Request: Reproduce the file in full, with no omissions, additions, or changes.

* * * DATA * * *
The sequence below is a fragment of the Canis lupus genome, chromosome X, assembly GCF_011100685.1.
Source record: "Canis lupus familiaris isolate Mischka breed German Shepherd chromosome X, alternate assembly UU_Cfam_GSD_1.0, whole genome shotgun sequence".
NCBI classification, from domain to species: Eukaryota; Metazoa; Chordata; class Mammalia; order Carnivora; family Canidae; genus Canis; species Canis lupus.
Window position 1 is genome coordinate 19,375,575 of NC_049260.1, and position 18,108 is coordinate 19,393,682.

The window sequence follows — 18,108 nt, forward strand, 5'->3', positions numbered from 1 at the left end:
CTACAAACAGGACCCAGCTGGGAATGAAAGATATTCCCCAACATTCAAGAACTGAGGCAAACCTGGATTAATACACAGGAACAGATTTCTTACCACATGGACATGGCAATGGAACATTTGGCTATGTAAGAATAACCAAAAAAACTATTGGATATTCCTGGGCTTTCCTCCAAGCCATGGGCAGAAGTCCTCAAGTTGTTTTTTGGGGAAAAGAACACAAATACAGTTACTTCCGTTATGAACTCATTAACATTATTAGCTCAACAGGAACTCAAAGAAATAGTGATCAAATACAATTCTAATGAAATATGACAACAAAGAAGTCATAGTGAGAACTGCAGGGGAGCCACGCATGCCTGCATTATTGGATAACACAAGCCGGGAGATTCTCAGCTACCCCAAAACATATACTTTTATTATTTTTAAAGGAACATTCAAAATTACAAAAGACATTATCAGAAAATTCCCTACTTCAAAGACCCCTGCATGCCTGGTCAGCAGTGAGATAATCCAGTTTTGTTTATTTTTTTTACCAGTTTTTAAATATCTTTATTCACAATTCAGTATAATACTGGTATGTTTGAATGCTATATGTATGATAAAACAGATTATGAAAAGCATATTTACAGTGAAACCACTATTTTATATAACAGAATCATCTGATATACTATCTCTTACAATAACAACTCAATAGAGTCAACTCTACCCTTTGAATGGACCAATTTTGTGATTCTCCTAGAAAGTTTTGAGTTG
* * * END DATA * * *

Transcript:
The sequence below is a fragment of the Canis lupus genome, chromosome X, assembly GCF_011100685.1.
Source record: "Canis lupus familiaris isolate Mischka breed German Shepherd chromosome X, alternate assembly UU_Cfam_GSD_1.0, whole genome shotgun sequence".
NCBI classification, from domain to species: Eukaryota; Metazoa; Chordata; class Mammalia; order Carnivora; family Canidae; genus Canis; species Canis lupus.
Window position 1 is genome coordinate 19,375,575 of NC_049260.1, and position 18,108 is coordinate 19,393,682.

The window sequence follows — 18,108 nt, forward strand, 5'->3', positions numbered from 1 at the left end:
CTACAAACAGGACCCAGCTGGGAATGAAAGATATTCCCCAACATTCAAGAACTGAGGCAAACCTGGATTAATACACAGGAACAGATTTCTTACCACATGGACATGGCAATGGAACATTTGGCTATGTAAGAATAACCAAAAAAACTATTGGATATTCCTGGGCTTTCCTCCAAGCCATGGGCAGAAGTCCTCAAGTTGTTTTTTGGGGAAAAGAACACAAATACAGTTACTTCCGTTATGAACTCATTAACATTATTAGCTCAACAGGAACTCAAAGAAATAGTGATCAAATACAATTCTAATGAAATATGACAACAAAGAAGTCATAGTGAGAACTGCAGGGGAGCCACGCATGCCTGCATTATTGGATAACACAAGCCGGGAGATTCTCAGCTACCCCAAAACATATACTTTTATTATTTTTAAAGGAACATTCAAAATTACAAAAGACATTATCAGAAAATTCCCTACTTCAAAGACCCCTGCATGCCTGGTCAGCAGTGAGATAATCCAGTTTTGTTTATTTTTTTTACCAGTTTTTAAATATCTTTATTCACAATTCAGTATAATACTGGTATGTTTGAATGCTATATGTATGATAAAACAGATTATGAAAAGCATATTTACAGTGAAACCACTATTTTATATAACAGAATCATCTGATATACTATCTCTTACAATAACAACTCAATAGAGTCAACTCTACCCTTTGAATGGACCAATTTTGTGATTCTCCTAGAAAGTTTTGAGTTG